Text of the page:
This is why I enjoy working online. May the cloud be my gallery, and may everyone enjoy something they can access any time, any where.

The Doctor is In, Well Sort Of

Strap-hanger - vintageGood morning. The snow is still covering everything, but the sun is out and the sky is blue. More seasonable temperatures have prevailed over the struggle of our dear earth to regain her composure despite shrinking ice caps and aberrant jetstreams and warming oceanic currents.

I’m watching MSNBC talk about the minimum wage debate, and have come down on the side of raising the wage to $10.10. I think back on how lucky I was in my youth not that I was hired at way more than that amount 40 years ago, but that I was appreciated for my somewhat superior skills in commerce earned in high school, no less, and honed in college. The fact is, the jobs were simply there. I could pick and choose and move and shake, while holding down an apartment, car, two cats, and various drains on my resources, not to mention travel and partying.

Anyway, back to my topic. Mom needs a prescription refilled, and through a comedy of errors (hearing aids not used; lack of focus on medical facts and fiction) – it fell on me to contact and negotiate that refill, since it entailed a slight modification of the pharmaceutical due to exorbitant prices and not being on the insurance formulary. Long story.

Evening of the first day. 4:25 PM. The office is closed. The office opens at 8 AM. Call tomorrow. Thank you, answering service.

Morning of the next day 8 AM. The office is closed today. Well, it’s not an emergency, thank goodness. No need to celebrate with the office for a day off.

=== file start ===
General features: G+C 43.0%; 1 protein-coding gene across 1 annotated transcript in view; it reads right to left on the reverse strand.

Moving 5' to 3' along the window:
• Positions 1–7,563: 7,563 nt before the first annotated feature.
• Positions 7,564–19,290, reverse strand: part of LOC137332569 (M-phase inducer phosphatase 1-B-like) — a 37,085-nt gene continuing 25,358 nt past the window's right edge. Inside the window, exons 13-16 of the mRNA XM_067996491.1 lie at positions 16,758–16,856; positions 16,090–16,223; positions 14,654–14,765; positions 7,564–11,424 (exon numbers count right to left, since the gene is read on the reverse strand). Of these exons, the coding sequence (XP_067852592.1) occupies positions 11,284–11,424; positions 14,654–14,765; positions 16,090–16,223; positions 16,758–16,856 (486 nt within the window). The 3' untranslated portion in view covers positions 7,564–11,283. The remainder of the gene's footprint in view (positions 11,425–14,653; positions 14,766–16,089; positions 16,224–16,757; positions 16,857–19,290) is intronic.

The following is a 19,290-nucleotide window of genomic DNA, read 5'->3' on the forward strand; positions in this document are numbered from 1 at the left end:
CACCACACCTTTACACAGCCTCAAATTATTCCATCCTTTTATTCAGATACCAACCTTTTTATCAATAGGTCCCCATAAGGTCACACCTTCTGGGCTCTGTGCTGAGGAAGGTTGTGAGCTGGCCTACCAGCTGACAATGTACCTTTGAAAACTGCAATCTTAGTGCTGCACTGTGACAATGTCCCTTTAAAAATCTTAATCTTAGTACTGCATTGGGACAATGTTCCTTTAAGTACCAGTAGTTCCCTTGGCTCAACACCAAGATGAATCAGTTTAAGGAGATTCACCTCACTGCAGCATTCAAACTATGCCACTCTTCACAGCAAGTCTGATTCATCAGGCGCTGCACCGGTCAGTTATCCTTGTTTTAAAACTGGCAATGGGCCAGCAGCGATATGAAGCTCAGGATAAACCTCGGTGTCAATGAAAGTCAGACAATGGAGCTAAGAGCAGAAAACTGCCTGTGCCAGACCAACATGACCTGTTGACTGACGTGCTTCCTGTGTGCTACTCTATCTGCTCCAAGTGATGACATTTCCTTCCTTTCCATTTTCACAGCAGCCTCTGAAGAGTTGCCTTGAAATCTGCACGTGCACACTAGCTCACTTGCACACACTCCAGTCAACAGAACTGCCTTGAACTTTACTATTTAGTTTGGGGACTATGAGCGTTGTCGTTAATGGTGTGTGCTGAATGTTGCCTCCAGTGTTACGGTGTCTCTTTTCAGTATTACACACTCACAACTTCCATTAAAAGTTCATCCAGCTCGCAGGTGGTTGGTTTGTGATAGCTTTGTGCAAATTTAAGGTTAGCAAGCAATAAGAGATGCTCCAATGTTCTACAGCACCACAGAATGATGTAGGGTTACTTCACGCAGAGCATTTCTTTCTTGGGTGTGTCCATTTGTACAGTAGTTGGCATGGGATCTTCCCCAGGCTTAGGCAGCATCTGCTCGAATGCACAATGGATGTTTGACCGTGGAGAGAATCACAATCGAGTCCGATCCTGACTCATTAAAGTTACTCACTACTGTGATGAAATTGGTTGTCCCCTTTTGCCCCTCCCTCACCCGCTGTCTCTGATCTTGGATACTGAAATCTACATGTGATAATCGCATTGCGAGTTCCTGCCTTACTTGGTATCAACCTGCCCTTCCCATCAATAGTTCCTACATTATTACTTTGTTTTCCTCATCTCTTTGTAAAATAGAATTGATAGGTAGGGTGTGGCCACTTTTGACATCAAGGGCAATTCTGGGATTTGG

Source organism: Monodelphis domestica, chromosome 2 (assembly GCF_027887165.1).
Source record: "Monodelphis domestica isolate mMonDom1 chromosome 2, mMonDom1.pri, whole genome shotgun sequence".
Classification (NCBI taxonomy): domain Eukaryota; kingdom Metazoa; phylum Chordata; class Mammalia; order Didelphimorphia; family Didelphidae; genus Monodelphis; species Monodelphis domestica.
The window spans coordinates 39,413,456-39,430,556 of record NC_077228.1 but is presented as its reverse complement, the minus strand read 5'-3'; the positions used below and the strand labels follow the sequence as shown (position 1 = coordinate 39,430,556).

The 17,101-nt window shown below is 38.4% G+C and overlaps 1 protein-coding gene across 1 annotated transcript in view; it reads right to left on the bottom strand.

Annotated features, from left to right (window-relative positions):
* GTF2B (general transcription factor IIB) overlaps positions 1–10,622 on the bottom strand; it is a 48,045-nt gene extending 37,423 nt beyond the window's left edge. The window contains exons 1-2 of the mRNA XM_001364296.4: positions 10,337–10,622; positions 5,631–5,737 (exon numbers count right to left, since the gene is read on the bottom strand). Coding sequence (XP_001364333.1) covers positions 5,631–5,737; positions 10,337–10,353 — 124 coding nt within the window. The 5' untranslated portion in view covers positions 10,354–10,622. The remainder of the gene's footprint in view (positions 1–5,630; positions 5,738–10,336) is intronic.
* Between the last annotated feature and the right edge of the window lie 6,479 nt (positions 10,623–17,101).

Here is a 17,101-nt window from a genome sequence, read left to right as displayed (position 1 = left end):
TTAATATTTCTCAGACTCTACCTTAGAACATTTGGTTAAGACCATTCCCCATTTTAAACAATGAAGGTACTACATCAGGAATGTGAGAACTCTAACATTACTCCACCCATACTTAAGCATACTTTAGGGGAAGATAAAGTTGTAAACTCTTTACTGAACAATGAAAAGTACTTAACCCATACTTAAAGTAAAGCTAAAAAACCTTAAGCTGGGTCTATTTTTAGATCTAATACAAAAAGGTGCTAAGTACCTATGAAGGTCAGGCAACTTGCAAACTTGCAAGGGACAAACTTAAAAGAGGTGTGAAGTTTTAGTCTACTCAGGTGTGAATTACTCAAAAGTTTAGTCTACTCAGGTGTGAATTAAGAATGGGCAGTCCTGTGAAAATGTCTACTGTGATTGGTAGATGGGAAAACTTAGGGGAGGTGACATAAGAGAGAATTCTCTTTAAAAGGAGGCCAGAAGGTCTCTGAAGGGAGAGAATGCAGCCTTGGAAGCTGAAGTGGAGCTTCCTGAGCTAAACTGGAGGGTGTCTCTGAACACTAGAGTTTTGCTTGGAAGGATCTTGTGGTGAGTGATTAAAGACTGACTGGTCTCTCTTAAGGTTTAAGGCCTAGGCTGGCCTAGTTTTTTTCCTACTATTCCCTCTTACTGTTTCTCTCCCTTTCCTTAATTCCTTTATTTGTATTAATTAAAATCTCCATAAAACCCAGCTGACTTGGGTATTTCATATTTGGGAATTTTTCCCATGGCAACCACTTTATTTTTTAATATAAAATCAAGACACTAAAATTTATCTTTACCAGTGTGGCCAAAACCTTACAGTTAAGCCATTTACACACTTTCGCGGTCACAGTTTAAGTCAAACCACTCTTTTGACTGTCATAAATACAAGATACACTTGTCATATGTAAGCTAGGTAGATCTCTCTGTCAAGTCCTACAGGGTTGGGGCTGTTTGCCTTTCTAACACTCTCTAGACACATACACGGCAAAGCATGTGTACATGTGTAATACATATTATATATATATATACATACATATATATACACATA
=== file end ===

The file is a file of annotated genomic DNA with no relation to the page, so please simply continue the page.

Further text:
Morning of the following day. 8 AM. Call to office. Actually it is 8:01 AM. They are just walking in. Give them about 15 minutes to “settle in” and call back.

WHAT!!!!???!!!!

Flashback. I’m on the public bus from central Jersey to Port Authority in NYC. It is 7:30 AM. I’ve been up since 5:30, dressed, walked my dog, ate breakfast, piled onto the commuter bus. It’s 8:50. I flash my ID card (if it’s past 9/11), buy my coffee, get on the elevator and trudge through labyrinthine hallways where even some people have been working overnight, to my desk. Sometimes I bid farewell to my overnight coverage, an actor or transient who gets really good money for that time of day, and clear my desk for the days’ priorities.

I don’t give a thought on holding on to another 15 or 20 minutes to “settle in.” If that were true, wouldn’t I get there at 9:15 or 9:30 AM instead of picking up the first phone call that arrives at 9 AM?

In fact, my first New Jersey job was so freaking phone-oriented, I barely had time to transcribe documents until early afternoon. The phone is the lifeblood. The phone is the main means of communication for clients to the service provide, in this case, a freaking physician. Someone who spent like 10 years earning the title and position only to have the front lines blocking what the title stands for. Patient care.

So at 8:09 AM another call and another request to wait for the staff to settle in. Well, staffie-poo I’ve been waiting TWO WHOLE DAYS to ask a simple question. And what about these hand-helds and speaker phones? What do they do, are they mere paperweights? Do their patterns match the doorknobs that operate them!

So, time for another call. Hope I’ve given enough time for removal of snowboots, gloves, scarves, application of lipstick, chit chat about children, buttering the corn muffin, sipping coffee (or tea). And the royal spin on the office chair to answer the first call, the first of I’m sure, many, who have been trying to reach the doctor for days now.

Let’s go workers!